Misinformation can lead to many outcomes – from a funny meme that goes viral on social media that is actually based on something untrue, to a dangerous piece of post that can lead to chaos, violence, unrest and even death. Before you dismiss a piece of misinformation as “harmless”, think again. You never know what form any misinformation can take down the line, as unaware people keep sharing this post.
What misinformation can lead to always depends on the consumer of that piece of information. There are some prototypes of people who consume, and respond to misinformation differently.
This is a set of people who believe in all they see on social media and never get around to questioning the posts. You might find them in family closed messaging groups, where whatever sounds important is shared without verification. This can lead to proliferation of misinformation further down the line, and people subscribing to misinformation that can be sometimes harmful act on this misinformation. An example of this can be so called ‘magical cures’ and preventive measures for the Covid-19 pandemic.
The selective consumers:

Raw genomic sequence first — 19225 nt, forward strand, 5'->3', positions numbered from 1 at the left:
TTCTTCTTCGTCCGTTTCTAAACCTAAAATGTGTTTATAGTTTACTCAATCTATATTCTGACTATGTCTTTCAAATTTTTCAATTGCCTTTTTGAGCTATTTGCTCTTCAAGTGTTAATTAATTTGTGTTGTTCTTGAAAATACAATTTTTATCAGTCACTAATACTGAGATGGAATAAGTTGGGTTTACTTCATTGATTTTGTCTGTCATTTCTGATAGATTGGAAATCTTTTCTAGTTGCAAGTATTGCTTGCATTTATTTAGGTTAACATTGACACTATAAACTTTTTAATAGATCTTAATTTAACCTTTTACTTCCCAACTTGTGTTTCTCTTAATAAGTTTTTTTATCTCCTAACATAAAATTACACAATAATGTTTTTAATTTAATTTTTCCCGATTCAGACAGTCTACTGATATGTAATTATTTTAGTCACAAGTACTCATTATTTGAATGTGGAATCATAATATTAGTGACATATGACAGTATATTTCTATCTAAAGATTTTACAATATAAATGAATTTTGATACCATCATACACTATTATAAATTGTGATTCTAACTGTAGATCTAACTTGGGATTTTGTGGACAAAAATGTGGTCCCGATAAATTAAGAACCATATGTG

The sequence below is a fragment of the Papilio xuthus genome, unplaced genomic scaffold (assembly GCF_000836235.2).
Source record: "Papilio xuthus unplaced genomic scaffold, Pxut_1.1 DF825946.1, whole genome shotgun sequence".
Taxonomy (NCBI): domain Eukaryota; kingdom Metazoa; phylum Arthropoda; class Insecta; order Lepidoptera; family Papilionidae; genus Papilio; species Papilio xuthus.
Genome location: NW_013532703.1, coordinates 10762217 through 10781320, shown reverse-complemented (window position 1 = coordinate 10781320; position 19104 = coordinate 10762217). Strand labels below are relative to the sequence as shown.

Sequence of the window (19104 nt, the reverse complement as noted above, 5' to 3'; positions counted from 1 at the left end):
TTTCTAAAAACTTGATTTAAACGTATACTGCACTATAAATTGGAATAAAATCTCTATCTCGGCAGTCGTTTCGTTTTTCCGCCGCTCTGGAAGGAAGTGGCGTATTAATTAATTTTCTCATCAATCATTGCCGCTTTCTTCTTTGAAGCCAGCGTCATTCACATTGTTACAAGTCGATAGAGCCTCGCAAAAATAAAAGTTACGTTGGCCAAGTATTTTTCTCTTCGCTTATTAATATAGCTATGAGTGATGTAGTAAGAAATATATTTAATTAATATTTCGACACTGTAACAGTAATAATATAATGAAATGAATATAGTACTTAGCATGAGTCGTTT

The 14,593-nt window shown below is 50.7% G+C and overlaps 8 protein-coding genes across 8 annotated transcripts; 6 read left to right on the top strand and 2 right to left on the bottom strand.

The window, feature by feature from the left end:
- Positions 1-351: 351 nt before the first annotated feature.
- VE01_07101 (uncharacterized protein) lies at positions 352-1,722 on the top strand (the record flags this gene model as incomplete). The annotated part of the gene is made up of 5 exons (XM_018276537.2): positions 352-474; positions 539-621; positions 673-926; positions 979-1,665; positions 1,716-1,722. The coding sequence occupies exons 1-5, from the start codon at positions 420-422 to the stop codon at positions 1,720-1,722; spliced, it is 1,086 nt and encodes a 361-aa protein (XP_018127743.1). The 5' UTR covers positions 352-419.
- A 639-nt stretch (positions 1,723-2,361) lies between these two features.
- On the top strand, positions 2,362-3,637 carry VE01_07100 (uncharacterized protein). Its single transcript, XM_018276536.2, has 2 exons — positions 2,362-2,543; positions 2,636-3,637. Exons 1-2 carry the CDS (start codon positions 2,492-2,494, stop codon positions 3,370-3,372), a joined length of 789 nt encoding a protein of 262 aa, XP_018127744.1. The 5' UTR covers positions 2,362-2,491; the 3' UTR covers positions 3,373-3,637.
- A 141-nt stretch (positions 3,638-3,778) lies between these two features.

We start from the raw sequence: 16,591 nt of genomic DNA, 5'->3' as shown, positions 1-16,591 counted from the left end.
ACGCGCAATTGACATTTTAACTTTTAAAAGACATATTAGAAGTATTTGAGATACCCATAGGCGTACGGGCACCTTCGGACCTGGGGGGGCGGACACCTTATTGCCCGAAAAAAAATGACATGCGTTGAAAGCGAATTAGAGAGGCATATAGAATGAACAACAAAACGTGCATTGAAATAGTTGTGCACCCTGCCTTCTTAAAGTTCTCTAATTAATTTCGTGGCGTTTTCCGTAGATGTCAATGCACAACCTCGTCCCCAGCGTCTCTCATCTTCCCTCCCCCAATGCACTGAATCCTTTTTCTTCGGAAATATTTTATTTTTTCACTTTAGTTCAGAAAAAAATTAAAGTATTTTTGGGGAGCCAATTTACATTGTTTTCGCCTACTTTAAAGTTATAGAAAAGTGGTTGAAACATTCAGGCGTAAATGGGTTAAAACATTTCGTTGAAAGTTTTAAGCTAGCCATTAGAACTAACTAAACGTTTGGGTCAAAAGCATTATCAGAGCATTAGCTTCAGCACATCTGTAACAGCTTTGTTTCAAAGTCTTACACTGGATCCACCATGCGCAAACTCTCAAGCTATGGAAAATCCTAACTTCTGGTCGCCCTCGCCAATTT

This is the group that knows what to look for, and consumes, subscribes and acts on all information that resonates with their thought process. This group can be dangerous. The reason is – they will share anything that fits their narrative. When such unverified information is shared further, it creates an echo chamber that is full of people belonging to this group. Biased and unverified information hence results in a misinformation ecosystem that has the ability to create realworld harm. An example of this would be sectarian narratives, which when shared without verification, can cause harm to the section that is being targeted.
The mischief makers:
This group consists of a significant size of people, who exist online, with the only intent to spread misinformation of every kind. This group is aware of what harm these posts can cause, and intentionally share it. The outcome – when shared further by unsuspecting people as well as people who are aware and yet spread this misinformation – can cause a deluge of problems in the real world. A prime example of this could be antivax narratives in times of the pandemic. Unsubstantiated theories of the vaccines causing harm, when shared liberally, can cause vaccine hesitancy – something that may make the pandemic linger on for much longer.